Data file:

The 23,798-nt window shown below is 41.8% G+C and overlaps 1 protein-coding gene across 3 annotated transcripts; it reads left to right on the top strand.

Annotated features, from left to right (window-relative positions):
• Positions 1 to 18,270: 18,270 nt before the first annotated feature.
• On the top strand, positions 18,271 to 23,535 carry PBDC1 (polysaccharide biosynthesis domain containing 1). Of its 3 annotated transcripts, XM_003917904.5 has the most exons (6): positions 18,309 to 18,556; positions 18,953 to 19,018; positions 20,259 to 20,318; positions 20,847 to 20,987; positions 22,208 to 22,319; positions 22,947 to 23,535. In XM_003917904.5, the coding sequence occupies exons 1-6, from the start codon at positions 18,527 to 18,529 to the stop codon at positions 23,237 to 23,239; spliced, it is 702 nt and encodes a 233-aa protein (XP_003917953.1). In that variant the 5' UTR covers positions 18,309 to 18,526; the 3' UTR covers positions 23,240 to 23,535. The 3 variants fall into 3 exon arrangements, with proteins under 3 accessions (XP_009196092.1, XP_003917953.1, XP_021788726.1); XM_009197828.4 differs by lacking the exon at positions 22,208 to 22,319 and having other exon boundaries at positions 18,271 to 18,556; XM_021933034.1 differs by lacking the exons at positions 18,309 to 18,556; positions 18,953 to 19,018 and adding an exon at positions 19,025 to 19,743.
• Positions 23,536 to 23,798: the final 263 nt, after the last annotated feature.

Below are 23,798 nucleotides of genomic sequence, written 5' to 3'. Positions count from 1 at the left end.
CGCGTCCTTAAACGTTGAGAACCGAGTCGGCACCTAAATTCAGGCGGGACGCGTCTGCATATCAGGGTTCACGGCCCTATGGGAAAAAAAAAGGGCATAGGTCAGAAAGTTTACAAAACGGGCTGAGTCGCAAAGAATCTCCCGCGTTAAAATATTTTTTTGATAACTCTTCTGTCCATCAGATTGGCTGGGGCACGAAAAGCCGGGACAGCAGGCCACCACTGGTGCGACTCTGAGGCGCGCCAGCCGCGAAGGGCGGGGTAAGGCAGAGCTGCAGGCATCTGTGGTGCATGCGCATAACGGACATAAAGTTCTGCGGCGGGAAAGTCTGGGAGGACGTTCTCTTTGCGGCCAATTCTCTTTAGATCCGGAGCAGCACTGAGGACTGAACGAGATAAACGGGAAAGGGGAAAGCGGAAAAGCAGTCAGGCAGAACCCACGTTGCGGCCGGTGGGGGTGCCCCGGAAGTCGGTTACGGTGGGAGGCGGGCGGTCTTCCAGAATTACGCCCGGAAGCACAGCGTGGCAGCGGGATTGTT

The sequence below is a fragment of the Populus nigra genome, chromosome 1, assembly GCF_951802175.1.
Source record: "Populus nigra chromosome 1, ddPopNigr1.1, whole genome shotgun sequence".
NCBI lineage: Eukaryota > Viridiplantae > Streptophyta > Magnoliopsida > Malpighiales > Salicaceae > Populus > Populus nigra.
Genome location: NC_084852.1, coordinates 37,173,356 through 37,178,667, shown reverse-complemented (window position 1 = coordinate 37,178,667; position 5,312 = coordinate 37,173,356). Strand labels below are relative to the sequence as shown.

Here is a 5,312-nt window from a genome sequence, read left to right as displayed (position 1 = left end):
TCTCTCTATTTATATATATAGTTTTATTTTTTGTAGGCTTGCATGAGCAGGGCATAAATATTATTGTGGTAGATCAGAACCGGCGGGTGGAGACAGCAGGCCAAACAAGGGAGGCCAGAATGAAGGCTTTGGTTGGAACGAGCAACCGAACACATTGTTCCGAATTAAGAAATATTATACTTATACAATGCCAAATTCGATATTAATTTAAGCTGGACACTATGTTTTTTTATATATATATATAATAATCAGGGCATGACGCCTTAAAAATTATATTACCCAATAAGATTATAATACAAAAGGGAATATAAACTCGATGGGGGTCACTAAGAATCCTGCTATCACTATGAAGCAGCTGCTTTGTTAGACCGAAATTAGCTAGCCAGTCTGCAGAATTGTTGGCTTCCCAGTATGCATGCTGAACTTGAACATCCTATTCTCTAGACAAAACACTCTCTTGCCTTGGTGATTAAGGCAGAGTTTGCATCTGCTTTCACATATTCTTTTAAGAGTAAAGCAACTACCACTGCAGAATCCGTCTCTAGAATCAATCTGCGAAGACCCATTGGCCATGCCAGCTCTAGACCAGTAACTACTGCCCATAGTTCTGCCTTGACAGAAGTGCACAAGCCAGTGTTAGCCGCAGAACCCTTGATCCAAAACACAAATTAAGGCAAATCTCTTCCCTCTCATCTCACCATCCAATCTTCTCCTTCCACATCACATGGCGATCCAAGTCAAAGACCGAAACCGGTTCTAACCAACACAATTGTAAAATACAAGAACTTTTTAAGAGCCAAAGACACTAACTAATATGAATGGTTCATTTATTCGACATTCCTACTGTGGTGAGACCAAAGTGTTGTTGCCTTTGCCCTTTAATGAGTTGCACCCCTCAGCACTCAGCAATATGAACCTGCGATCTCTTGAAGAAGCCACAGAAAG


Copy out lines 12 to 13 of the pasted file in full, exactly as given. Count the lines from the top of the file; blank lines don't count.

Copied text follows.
Here is a 5,312-nt window from a genome sequence, read left to right as displayed (position 1 = left end):
TCTCTCTATTTATATATATAGTTTTATTTTTTGTAGGCTTGCATGAGCAGGGCATAAATATTATTGTGGTAGATCAGAACCGGCGGGTGGAGACAGCAGGCCAAACAAGGGAGGCCAGAATGAAGGCTTTGGTTGGAACGAGCAACCGAACACATTGTTCCGAATTAAGAAATATTATACTTATACAATGCCAAATTCGATATTAATTTAAGCTGGACACTATGTTTTTTTATATATATATATAATAATCAGGGCATGACGCCTTAAAAATTATATTACCCAATAAGATTATAATACAAAAGGGAATATAAACTCGATGGGGGTCACTAAGAATCCTGCTATCACTATGAAGCAGCTGCTTTGTTAGACCGAAATTAGCTAGCCAGTCTGCAGAATTGTTGGCTTCCCAGTATGCATGCTGAACTTGAACATCCTATTCTCTAGACAAAACACTCTCTTGCCTTGGTGATTAAGGCAGAGTTTGCATCTGCTTTCACATATTCTTTTAAGAGTAAAGCAACTACCACTGCAGAATCCGTCTCTAGAATCAATCTGCGAAGACCCATTGGCCATGCCAGCTCTAGACCAGTAACTACTGCCCATAGTTCTGCCTTGACAGAAGTGCACAAGCCAGTGTTAGCCGCAGAACCCTTGATCCAAAACACAAATTAAGGCAAATCTCTTCCCTCTCATCTCACCATCCAATCTTCTCCTTCCACATCACATGGCGATCCAAGTCAAAGACCGAAACCGGTTCTAACCAACACAATTGTAAAATACAAGAACTTTTTAAGAGCCAAAGACACTAACTAATATGAATGGTTCATTTATTCGACATTCCTACTGTGGTGAGACCAAAGTGTTGTTGCCTTTGCCCTTTAATGAGTTGCACCCCTCAGCACTCAGCAATATGAACCTGCGATCTCTTGAAGAAGCCACAGAAAG